HONG KONG (Reuters Breakingviews) - The outbreak of Covid-19 is the best thing that ever happened to the mask industry, but it’s going to require a bit of cleaning up. Side effects of the boom include diplomatic spats, quality scandals, price gouging, and fraud. Dealing with excess capacity and a rising mountain of polypropylene waste will be a headache.
Fear of illness is a reliable driver of consumption. With officials desperate to supply frightened constituents, companies with the right machinery quickly converted factory lines to churn out protective personal equipment, better known as PPE. Minnesota-based 3M said demand for N95 masks in the U.S. healthcare sector surged to as much as 40 times pre-pandemic levels. At the same time an army of middlemen, speculators and fraudsters leapt into action to fill unmet orders.
The United Nations Conference on Trade and Development projects annual mask sales will increase over 200 times to $166 billion in 2020. That might not be enough to sate the current market. Globally, 3M has doubled production of its N95 respirators since January, and is on track to produce 2 billion respirators by the end of 2020. But the company believes demand for N95s and other respirators still exceeds the entire industry’s capacity.
China already accounted for about half of the world’s mask production at the start of the crisis, according to the Organisation for Economic Co-operation and Development. It may well account for more now given how quickly its nimble factory managers pivoted to making PPE. Chinese electric-car maker BYD, for example, snapped into action and signed supply deals with Japan’s SoftBank and the state of California, among others; it now says it is the world’s largest mask-maker. U.S. retailer Gap sold $130 million worth of face masks in the second quarter.
The pandemic also spurred the creation of better-looking, if less medically effective, products, including breathable sports masks and fashion statements like Louis Vuitton’s gold-studded face shield.
BOOM AND BUST
The struggle over supply saw many countries put export restrictions into place, which created big returns for smugglers. Shortages encouraged amateurs and scammers to jump into the industry with predictable results. One industry insider told Breakingviews that in the early phases of the outbreak, a small business could set up a simple production line for around $200,000 in as little as two weeks; the output from such operations often ended up flunking quality control tests. There are also plenty of middlemen, not all of them qualified or honest, who connected customers with suppliers for a fee. More than 6 million surgical masks bearing a counterfeit trademark name were procured by the Hong Kong government in March, about half of which were distributed, according to the South China Morning Post.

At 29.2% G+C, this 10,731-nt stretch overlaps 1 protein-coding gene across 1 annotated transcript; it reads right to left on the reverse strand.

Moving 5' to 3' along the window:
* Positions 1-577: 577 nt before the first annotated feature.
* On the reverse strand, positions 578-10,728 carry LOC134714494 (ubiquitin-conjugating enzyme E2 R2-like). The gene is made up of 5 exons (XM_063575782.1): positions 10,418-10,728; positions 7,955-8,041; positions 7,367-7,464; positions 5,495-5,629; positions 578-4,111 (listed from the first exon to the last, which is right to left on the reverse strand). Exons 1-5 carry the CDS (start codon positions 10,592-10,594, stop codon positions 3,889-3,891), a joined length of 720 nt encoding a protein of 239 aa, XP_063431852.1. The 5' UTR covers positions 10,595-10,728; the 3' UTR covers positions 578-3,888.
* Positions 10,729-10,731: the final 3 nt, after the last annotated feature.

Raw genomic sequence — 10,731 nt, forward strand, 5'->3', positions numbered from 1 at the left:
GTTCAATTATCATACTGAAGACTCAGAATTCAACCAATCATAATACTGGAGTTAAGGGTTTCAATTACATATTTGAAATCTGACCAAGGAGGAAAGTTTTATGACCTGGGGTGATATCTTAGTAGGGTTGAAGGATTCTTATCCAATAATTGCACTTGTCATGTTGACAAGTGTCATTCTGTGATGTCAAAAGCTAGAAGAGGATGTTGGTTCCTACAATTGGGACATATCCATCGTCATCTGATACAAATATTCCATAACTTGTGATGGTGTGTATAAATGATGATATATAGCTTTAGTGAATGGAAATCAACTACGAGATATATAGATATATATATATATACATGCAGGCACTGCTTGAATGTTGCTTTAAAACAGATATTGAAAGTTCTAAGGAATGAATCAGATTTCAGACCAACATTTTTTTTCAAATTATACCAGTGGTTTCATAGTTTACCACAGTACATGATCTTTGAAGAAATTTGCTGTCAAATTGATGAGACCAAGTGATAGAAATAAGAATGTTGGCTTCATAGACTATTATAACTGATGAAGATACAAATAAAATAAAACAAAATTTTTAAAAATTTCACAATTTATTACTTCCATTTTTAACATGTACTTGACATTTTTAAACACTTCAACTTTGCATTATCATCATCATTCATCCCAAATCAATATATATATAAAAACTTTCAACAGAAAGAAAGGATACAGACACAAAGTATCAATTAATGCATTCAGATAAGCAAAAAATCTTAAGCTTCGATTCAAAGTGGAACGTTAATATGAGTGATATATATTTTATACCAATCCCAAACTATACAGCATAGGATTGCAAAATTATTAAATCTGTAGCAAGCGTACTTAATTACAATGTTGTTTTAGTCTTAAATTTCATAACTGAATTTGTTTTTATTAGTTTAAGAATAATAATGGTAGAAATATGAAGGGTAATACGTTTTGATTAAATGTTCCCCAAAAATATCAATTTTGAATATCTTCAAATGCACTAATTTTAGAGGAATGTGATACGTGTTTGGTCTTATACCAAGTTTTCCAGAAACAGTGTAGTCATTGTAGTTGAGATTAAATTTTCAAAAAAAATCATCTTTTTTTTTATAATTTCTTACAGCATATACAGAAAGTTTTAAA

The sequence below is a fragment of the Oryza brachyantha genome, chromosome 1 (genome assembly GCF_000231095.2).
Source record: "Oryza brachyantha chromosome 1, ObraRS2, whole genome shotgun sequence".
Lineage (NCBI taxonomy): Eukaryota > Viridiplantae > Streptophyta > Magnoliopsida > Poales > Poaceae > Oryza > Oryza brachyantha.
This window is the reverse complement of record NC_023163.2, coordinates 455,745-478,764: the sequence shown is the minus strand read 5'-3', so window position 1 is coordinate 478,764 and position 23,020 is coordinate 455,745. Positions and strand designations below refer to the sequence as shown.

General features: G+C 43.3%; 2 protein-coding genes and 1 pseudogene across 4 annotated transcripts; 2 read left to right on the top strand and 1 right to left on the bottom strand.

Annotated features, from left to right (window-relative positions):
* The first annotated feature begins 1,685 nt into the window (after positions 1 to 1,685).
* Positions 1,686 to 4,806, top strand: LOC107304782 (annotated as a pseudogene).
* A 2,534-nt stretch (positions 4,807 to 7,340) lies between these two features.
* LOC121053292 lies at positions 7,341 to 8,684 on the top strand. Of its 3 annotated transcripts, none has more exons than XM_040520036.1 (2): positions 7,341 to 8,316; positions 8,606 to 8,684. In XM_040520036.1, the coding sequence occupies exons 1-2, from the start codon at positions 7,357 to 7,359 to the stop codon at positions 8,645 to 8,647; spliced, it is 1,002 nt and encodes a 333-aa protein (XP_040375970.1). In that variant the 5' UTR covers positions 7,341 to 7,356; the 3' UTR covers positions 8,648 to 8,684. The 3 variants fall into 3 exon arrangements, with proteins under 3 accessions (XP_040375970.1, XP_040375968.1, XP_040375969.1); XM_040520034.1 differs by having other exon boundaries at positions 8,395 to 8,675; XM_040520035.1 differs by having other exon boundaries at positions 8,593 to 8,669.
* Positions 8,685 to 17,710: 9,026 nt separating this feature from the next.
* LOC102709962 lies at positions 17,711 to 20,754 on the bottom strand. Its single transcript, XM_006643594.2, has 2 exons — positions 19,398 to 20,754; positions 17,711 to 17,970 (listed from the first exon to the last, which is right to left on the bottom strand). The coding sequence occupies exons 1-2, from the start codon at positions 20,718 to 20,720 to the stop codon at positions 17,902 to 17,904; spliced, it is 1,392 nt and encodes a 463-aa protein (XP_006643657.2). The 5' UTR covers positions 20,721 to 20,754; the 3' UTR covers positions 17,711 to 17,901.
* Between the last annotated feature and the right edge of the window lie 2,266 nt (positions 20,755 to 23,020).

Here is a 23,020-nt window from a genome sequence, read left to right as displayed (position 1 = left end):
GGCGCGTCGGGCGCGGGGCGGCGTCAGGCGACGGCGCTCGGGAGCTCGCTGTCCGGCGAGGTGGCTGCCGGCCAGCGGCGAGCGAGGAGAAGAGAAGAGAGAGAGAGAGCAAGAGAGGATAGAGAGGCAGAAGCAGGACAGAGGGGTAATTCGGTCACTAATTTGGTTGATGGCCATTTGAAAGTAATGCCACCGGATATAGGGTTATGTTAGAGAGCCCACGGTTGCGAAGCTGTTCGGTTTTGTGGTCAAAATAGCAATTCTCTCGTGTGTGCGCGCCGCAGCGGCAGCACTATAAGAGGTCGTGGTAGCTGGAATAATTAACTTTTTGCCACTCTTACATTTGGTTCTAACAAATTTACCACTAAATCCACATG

There will be an environmental cost to bear. Around 75% of coronavirus-related plastic — including used masks designed for single use – will pour into landfills, rivers and oceans. That is an enormous amount of petroleum-based fabric; in April China churned out nearly 1 billion masks per day, according to data in a report by the state-owned People’s Daily. Many of the millions of discarded masks have begun swamping beaches and nature trails in Hong Kong.
And while it seems base consumption will remain higher than it was before the pandemic, especially if mask-wearing in public becomes more routine, it is also unlikely to remain anywhere near the current hysterically elevated levels. Governments with declining case counts are already starting to re-focus on securing vaccines instead of defending their PPE stockpiles. As economic activity normalises, nearly every other sector will benefit apart from masks, which may end up in a glut. That will be hard on smaller manufacturers who pivoted into masks because their other business lines weren’t doing well, and it might also be a tough transition for companies and carmakers like BYD, given the padding masks provided against slowing growth in their core business.
The global scramble to meet the demand shortfall has been impressive. But as governments look forward to a cure, they might want to address some of the lingering side effects of fighting off the virus too.
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